Alumni Stories: “Where Are They Now?”
“I Crave It”
A little over a decade ago, Garima Sood left Boston and moved to Montreal, Canada for college. Ever since then, she’s been searching for a community like the one she experienced while at Artists For Humanity.
Now she feels closer than ever before to building that type of community.
Sood, who is in her final year of completing her second bachelor’s degree in Industrial Design at Emily Carr University in Vancouver, said that there is a very special dynamic that plays out at AFH. Because the organization requires teen artists to make art collaboratively and in proximity to one another, the teens and mentors connect in a special way.
“If you’re able to talk to the people around you while you’re making, you engage at a totally different level. The proximity with people allows that engagement to be so rich and meaningful,” she explained.
The AFH community was crucial to Sood when she was a teenager, especially because she was very much in the minority at her high school. She grew up in Delhi, India, and immigrated to Brookline, Massachusetts with her mother as a young teenager. At her high school in Brookline, most of the students were white and relatively wealthy. There were only two other Indian students in her grade.
At AFH, however, Sood felt represented because there were many other immigrants and people of color.
“I didn’t have to explain myself too much. I could just say something and be completely understood. To me, it felt like home,” she said.
Sood spent two years in the Painting Studio where she said she gained the confidence to express herself through the art form; she’s a hobbyist painter to this day. Co-Founder Rob Gibbs also taught her how to spray paint, which she said was her party trick and helped her build an eye for design.
After graduating high school, Sood worked in the Painting Studio as a Mentor, where she continued to create in a communal setting. She explained, “It was a space where you could express yourself and have other people hear you. We were developing that culture of allowing people to speak and hear each other.”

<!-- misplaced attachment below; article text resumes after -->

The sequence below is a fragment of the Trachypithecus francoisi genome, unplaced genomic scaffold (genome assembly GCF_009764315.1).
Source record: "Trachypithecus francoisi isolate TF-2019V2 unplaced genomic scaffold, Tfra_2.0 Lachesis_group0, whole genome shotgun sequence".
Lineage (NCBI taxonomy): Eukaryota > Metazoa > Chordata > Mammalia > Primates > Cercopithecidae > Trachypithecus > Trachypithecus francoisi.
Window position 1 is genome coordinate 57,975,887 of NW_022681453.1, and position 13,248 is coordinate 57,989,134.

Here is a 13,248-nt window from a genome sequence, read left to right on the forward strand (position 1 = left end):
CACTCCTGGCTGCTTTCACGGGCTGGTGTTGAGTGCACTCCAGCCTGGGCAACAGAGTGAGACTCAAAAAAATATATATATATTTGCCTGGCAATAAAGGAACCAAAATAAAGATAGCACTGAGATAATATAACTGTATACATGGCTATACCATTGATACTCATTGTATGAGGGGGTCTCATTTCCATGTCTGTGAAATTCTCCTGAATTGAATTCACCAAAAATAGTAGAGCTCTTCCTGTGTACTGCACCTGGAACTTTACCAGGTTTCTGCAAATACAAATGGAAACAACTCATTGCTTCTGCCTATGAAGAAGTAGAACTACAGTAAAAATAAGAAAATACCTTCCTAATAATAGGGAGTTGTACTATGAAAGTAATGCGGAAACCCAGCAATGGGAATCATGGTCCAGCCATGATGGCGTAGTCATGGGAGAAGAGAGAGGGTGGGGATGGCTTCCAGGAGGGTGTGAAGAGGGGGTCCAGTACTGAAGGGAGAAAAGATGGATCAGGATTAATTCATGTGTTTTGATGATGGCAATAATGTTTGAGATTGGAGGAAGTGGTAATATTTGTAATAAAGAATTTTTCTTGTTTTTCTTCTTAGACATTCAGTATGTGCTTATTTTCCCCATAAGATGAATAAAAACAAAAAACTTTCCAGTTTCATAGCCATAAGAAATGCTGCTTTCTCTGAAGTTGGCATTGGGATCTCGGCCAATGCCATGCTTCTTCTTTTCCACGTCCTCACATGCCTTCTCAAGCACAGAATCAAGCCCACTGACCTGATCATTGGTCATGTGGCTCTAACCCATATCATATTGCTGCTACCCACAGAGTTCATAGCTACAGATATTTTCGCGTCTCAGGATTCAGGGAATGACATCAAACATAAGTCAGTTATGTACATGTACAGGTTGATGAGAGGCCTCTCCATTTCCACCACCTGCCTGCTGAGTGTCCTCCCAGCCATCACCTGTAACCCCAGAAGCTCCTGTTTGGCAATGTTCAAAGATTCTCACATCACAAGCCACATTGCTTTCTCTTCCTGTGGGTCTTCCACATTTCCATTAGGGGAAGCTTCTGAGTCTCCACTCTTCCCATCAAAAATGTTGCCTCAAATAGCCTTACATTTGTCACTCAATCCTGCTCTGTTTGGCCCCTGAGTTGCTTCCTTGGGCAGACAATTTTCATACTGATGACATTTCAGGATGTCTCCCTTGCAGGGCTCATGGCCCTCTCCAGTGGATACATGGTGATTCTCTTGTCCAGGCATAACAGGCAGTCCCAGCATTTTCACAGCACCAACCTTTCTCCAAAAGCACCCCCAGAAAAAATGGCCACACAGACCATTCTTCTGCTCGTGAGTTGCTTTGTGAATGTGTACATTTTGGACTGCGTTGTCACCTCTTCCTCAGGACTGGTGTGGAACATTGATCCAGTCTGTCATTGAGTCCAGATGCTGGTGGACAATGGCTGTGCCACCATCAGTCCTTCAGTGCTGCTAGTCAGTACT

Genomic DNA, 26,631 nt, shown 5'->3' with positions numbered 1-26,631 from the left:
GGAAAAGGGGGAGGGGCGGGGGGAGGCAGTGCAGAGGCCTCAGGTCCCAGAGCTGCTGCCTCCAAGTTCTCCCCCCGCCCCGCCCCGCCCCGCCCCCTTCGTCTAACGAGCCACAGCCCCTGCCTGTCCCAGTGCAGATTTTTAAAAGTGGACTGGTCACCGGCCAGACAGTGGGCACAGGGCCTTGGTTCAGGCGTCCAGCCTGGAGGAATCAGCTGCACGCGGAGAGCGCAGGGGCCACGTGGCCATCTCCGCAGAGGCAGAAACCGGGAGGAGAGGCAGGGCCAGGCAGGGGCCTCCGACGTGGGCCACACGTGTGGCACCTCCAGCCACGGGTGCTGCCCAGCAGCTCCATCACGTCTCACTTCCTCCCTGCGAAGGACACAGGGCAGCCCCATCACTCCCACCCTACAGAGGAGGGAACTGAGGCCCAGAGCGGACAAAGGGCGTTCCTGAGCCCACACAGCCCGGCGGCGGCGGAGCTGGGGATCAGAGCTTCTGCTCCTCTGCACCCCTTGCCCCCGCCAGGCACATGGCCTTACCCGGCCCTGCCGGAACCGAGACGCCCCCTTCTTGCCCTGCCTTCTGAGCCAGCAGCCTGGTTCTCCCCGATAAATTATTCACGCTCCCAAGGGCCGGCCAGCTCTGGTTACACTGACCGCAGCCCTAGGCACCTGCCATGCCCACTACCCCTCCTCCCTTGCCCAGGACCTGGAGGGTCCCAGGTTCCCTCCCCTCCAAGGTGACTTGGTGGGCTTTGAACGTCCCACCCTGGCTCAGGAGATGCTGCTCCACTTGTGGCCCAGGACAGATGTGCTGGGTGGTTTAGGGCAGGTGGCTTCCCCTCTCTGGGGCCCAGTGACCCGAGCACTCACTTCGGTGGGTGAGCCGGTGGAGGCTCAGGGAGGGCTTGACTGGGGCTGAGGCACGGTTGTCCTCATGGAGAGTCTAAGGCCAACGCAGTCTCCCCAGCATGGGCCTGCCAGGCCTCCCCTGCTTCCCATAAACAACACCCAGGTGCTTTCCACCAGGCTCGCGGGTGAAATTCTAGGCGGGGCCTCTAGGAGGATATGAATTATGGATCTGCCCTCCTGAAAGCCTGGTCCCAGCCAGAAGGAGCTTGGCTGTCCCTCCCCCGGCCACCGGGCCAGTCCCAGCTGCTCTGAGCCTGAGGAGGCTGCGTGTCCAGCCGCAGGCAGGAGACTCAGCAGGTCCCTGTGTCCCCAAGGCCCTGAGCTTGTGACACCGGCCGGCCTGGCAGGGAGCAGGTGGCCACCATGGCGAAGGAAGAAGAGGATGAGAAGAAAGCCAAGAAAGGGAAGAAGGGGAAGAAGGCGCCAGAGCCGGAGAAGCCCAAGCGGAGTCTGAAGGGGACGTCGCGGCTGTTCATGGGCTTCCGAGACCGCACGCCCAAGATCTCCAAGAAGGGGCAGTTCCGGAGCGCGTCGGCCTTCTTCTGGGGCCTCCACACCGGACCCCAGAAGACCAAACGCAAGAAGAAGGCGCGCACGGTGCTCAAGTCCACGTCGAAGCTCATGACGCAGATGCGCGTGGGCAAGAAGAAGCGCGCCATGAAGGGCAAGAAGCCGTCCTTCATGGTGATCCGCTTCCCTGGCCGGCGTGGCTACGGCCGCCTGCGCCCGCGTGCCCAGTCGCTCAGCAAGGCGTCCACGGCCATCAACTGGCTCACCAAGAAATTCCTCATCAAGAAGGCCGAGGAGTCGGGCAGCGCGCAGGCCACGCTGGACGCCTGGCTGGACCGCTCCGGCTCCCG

Sood then left Boston to attend Concordia University in Montreal, Canada where she began a bachelor’s degree in Fine Art. Montreal reminded her of her time in Brookline and left her missing the AFH community.
“I craved a space like AFH where it was so communal and you didn’t have to explain your situation to people; they just got it. I haven’t had it since then, and to this day, I crave it,” she said.
She also became disillusioned with the Fine Arts program at her university and switched her major to Political Science. It was largely because she couldn’t imagine where an art degree was going to take her, and a Political Science degree felt more practical.
“If you grow up in a system that brainwashes you into thinking [art is] not a viable way to experience success, I think that’s always something that informs your decision making,” Sood said.
After college, she returned to her hometown of Dehli, India and worked for an anti-child labor organization. Next, she took a job in Vancouver, Canada as an outreach worker serving the homeless community, working to increase access to mental health services, harm reduction, and housing supports.
Eventually, she realized that she missed working with her hands. She began a second bachelor’s degree in Industrial Design, and is now close to completing the degree. She has also been working as a design researcher in health design for the past few years.
Most recently, she has begun working as part of a residency program through the sustainability lab at her University, on a project that she hopes will allow her to build a community, similar to the one she had at AFH.
The idea for the project struck when Sood began experimenting with food waste — compost, fruit pulp, peels — to see what she could make. As she produced paper, leather, and pottery, she felt “awe struck” by how something considered waste could be transformed.
Through her project, Sood is connecting with different businesses and farms to find ways to exchange and redirect waste.
Additionally, in collaboration with other designers she is planning workshops where participants will learn how to turn waste into useful objects — for example, making fruit pulp into paper. The hope is that participants will also speak and engage with one another throughout the process, begin to form connections and better understand their relationship to food and waste systems.
Sood said that her time at AFH has been instrumental in driving her towards this project. She explained, “I’m thinking more about holding onto that feeling of what it means to be surrounded by people in a studio, people who get you, and this act of making together. I’m trying really hard to foster those same feelings here.”
Written by Lena Novins-Montague.